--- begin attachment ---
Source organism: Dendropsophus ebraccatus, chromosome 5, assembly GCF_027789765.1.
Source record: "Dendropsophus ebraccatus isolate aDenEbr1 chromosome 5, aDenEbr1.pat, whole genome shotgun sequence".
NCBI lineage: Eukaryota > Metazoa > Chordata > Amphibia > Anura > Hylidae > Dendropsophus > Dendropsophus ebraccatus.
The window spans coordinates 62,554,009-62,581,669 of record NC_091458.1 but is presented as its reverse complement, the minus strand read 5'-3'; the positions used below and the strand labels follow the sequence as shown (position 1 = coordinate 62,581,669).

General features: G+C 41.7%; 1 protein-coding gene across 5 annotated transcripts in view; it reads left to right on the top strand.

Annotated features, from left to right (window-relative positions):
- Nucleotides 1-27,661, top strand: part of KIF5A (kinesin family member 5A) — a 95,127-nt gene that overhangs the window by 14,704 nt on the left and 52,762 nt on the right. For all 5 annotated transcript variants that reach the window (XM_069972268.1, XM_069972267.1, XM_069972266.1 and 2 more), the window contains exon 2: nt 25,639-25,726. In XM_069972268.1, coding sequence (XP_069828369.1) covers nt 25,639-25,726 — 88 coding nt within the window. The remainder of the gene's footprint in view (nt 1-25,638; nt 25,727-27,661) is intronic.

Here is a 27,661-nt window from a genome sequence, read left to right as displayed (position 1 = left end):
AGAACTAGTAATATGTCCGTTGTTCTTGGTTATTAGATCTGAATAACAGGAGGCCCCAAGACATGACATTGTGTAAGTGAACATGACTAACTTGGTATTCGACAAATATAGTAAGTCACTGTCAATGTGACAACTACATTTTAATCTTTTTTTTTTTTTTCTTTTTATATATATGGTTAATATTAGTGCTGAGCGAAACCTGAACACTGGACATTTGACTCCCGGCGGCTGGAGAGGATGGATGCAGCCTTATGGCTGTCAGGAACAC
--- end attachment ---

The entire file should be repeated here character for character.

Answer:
Source organism: Dendropsophus ebraccatus, chromosome 5, assembly GCF_027789765.1.
Source record: "Dendropsophus ebraccatus isolate aDenEbr1 chromosome 5, aDenEbr1.pat, whole genome shotgun sequence".
NCBI lineage: Eukaryota > Metazoa > Chordata > Amphibia > Anura > Hylidae > Dendropsophus > Dendropsophus ebraccatus.
The window spans coordinates 62,554,009-62,581,669 of record NC_091458.1 but is presented as its reverse complement, the minus strand read 5'-3'; the positions used below and the strand labels follow the sequence as shown (position 1 = coordinate 62,581,669).

General features: G+C 41.7%; 1 protein-coding gene across 5 annotated transcripts in view; it reads left to right on the top strand.

Annotated features, from left to right (window-relative positions):
- Nucleotides 1-27,661, top strand: part of KIF5A (kinesin family member 5A) — a 95,127-nt gene that overhangs the window by 14,704 nt on the left and 52,762 nt on the right. For all 5 annotated transcript variants that reach the window (XM_069972268.1, XM_069972267.1, XM_069972266.1 and 2 more), the window contains exon 2: nt 25,639-25,726. In XM_069972268.1, coding sequence (XP_069828369.1) covers nt 25,639-25,726 — 88 coding nt within the window. The remainder of the gene's footprint in view (nt 1-25,638; nt 25,727-27,661) is intronic.

Here is a 27,661-nt window from a genome sequence, read left to right as displayed (position 1 = left end):
AGAACTAGTAATATGTCCGTTGTTCTTGGTTATTAGATCTGAATAACAGGAGGCCCCAAGACATGACATTGTGTAAGTGAACATGACTAACTTGGTATTCGACAAATATAGTAAGTCACTGTCAATGTGACAACTACATTTTAATCTTTTTTTTTTTTTTCTTTTTATATATATGGTTAATATTAGTGCTGAGCGAAACCTGAACACTGGACATTTGACTCCCGGCGGCTGGAGAGGATGGATGCAGCCTTATGGCTGTCAGGAACAC